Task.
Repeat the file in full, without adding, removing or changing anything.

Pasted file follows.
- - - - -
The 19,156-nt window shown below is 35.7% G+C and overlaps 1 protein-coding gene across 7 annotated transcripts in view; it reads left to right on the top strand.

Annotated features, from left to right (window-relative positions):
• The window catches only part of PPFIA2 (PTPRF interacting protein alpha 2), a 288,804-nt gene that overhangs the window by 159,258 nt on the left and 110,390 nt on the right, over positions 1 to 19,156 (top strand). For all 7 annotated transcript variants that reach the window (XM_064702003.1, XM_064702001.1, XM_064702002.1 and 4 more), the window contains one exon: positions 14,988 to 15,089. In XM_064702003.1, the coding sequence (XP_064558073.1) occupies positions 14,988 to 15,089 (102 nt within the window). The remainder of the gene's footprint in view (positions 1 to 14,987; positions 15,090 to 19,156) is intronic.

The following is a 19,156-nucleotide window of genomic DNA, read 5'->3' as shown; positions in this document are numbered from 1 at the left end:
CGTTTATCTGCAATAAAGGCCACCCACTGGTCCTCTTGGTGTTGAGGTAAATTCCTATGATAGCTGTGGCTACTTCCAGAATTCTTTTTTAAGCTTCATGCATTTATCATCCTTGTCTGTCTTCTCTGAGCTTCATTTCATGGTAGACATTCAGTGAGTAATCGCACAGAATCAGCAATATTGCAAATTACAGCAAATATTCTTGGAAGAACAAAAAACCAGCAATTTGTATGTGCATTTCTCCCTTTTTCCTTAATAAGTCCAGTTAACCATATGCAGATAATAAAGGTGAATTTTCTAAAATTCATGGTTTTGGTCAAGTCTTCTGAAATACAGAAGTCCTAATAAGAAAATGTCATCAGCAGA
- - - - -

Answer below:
The 19,156-nt window shown below is 35.7% G+C and overlaps 1 protein-coding gene across 7 annotated transcripts in view; it reads left to right on the top strand.

Annotated features, from left to right (window-relative positions):
• The window catches only part of PPFIA2 (PTPRF interacting protein alpha 2), a 288,804-nt gene that overhangs the window by 159,258 nt on the left and 110,390 nt on the right, over positions 1 to 19,156 (top strand). For all 7 annotated transcript variants that reach the window (XM_064702003.1, XM_064702001.1, XM_064702002.1 and 4 more), the window contains one exon: positions 14,988 to 15,089. In XM_064702003.1, the coding sequence (XP_064558073.1) occupies positions 14,988 to 15,089 (102 nt within the window). The remainder of the gene's footprint in view (positions 1 to 14,987; positions 15,090 to 19,156) is intronic.

The following is a 19,156-nucleotide window of genomic DNA, read 5'->3' as shown; positions in this document are numbered from 1 at the left end:
CGTTTATCTGCAATAAAGGCCACCCACTGGTCCTCTTGGTGTTGAGGTAAATTCCTATGATAGCTGTGGCTACTTCCAGAATTCTTTTTTAAGCTTCATGCATTTATCATCCTTGTCTGTCTTCTCTGAGCTTCATTTCATGGTAGACATTCAGTGAGTAATCGCACAGAATCAGCAATATTGCAAATTACAGCAAATATTCTTGGAAGAACAAAAAACCAGCAATTTGTATGTGCATTTCTCCCTTTTTCCTTAATAAGTCCAGTTAACCATATGCAGATAATAAAGGTGAATTTTCTAAAATTCATGGTTTTGGTCAAGTCTTCTGAAATACAGAAGTCCTAATAAGAAAATGTCATCAGCAGA